A day before he was elected Pope, Cardinal Joseph Ratzinger made clear the type of church he wanted: one that rigidly maintained the doctrines he himself had upheld as guardian of church orthodoxy, where there were absolute truths on matters such as abortion, celibacy and homosexuality.
With his election Tuesday in one of the fastest papal votes in a century, Pope Benedict XVI will most certainly build upon the uncompromising hard line on doctrine that he charted under Pope John Paul II.
His election will thrill conservatives seeking a consolidation of John Paul's policies. It will alienate more liberal Catholics, particularly in Europe and North America, who had hoped that after 26 years, a more progressive Pope might take the helm of the world's 1.1 billion Catholics.
And it will likely temper hopes around the world of improved relations with other religions.
"If he continues as Pope the way he was as a cardinal, I think we will see a polarized church," said David Gibson, a former Vatican Radio reporter and author of The Coming Catholic Church.
"He has said himself that he wanted a smaller but purer church," Gibson said, referring to Ratzinger's suggestion that Christianity may need to become smaller, in terms of its cultural significance, to remain true to itself.
As prefect of the Congregation for the Doctrine of the Faith since 1981 and a close aide to John Paul, Ratzinger wielded enormous power in shaping church policy, silencing dissident theologians and signing off on virtually every document that had to do with doctrine.
During his tenure, the Vatican was uncompromising in its opposition to ordaining women, homosexuality and lifting the celibacy requirement for priests. Ratzinger opposed allowing remarried Catholics to receive Communion and told American bishops that it was appropriate to deny Communion to those who support such "manifest grave sin" as abortion and euthanasia.
Those policies will continue under Benedict XVI, who in celebrating the pre-conclave Mass on Monday made clear that the next Pope shouldn't bow to the "winds of doctrine" that tempted the faithful to stray from the core beliefs of the church.
"The small boat of thought of many Christians has often been tossed about by these waves, thrown from one extreme to the other," he said, listing Marxism, liberalism, atheism and relativism -- the ideology that there are no absolute truths.
The homily was classic Ratzinger, and clear evidence that at least doctrinally, the church he will lead will not divert from current teaching.
"Obviously a majority of the cardinals agreed with the analysis that in order to consolidate John Paul's legacy, the final part had to be done," said John-Peter Pham, a former Vatican official and author on papal succession.
But the style of the Benedict XVI papacy will likely be vastly different from that of John Paul, the personable archbishop of Krakow, Poland, who trotted the globe and brought a movie-star quality to the papacy.
Most importantly, Ratzinger is 78 -- two decades older than John Paul was when he was elected in 1978 -- and his health last year was "not that good" according to the Reverend Thomas Reese, a Vatican expert. He gave no specifics.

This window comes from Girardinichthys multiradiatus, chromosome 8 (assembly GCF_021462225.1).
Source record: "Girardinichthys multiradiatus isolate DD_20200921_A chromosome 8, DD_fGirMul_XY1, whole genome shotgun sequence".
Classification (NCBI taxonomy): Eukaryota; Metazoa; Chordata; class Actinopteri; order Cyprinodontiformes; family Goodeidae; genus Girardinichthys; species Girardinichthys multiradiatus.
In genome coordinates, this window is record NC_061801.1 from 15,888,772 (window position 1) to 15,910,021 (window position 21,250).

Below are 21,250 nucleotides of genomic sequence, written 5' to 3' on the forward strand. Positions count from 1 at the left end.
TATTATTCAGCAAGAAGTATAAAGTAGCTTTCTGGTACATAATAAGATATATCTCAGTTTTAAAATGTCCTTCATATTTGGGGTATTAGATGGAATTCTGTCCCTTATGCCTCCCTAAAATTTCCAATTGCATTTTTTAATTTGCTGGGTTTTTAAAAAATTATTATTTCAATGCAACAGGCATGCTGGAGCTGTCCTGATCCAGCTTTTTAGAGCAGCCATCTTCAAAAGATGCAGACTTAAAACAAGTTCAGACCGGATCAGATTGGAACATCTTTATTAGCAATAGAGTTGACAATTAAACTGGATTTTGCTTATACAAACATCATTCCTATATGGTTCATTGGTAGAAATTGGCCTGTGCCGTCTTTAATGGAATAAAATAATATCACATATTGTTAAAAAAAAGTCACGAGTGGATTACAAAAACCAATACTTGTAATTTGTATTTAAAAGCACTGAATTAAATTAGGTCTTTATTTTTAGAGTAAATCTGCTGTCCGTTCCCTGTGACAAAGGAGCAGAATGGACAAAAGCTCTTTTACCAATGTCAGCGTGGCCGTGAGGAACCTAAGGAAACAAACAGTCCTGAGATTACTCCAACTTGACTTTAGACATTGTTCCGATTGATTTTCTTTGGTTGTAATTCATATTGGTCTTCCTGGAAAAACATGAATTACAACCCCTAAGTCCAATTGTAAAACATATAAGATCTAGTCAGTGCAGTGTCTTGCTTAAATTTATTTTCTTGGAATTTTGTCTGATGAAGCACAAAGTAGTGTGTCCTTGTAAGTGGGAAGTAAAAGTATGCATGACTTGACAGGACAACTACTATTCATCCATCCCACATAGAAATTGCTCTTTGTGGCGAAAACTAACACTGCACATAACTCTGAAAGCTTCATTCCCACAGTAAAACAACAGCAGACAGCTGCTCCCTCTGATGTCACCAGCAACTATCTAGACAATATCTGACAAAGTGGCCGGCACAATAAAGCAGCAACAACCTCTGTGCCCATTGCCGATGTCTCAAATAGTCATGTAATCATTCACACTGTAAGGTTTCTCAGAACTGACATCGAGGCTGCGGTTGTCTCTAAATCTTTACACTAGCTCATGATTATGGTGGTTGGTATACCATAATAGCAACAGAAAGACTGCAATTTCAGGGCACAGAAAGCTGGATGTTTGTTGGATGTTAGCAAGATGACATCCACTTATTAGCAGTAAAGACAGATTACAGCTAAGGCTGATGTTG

As a result, Ratzinger's papacy will be viewed as a shorter, transitional one.
"In a few years, we could be right back where we were, with a sick, elderly even perhaps dying Pope," Reese, editor of the Jesuit weekly America magazine said in an interview before the election.
Ratzinger also lacks the pastoral qualities that made John Paul so beloved. He is a bookish theologian who surprised thousands by choking up as he delivered John Paul's funeral homily -- a rare glimpse of emotion.
Even Ratzinger's brother, Georg, said his brother would be an "entirely different" Pope than John Paul.
"They had a good relationship, but he [Ratzinger] wouldn't have the faculty to deal with people in such a direct and immediate way and to fascinate them," he told the German TV station RTL this week.
But Pham and other Vatican watchers also say that there is more to Ratzinger than the world has seen in the past two decades, noting his love of music -- he is an accomplished pianist -- and his solid credentials as a scholar.
Ratzinger's writings and comments give a hint about what his papacy will bring.
He has opposed Turkey's bid to join the EU and dismissed demands for European "multiculturalism" as a "fleeing from what is one's own."
He has also made sure John Paul's efforts to reach out to other religions didn't overstep certain bounds. His 2000 decree "Dominus Iesus," which framed the role of the Catholic Church in human salvation in an exclusive manner, upset Protestants, Jews and other non-Christians.
Ratzinger further rankled other Christians when he said he didn't want Protestant churches referred to as "sister churches" by Catholics.
Ratzinger has written that Jews were "connected with God in a special way." But in his book God and the World, he also said "We wait for the instant in which Israel will say yes to Christ."
He has spoken out positively about Islam, saying it has had "moments of great splendor."
While Ratzinger criticized the media for focusing too much on the sins of priests involved in the church sex abuse scandal, he excoriated the "filth" in the church in a meditation he penned for the Good Friday Way of the Cross procession.
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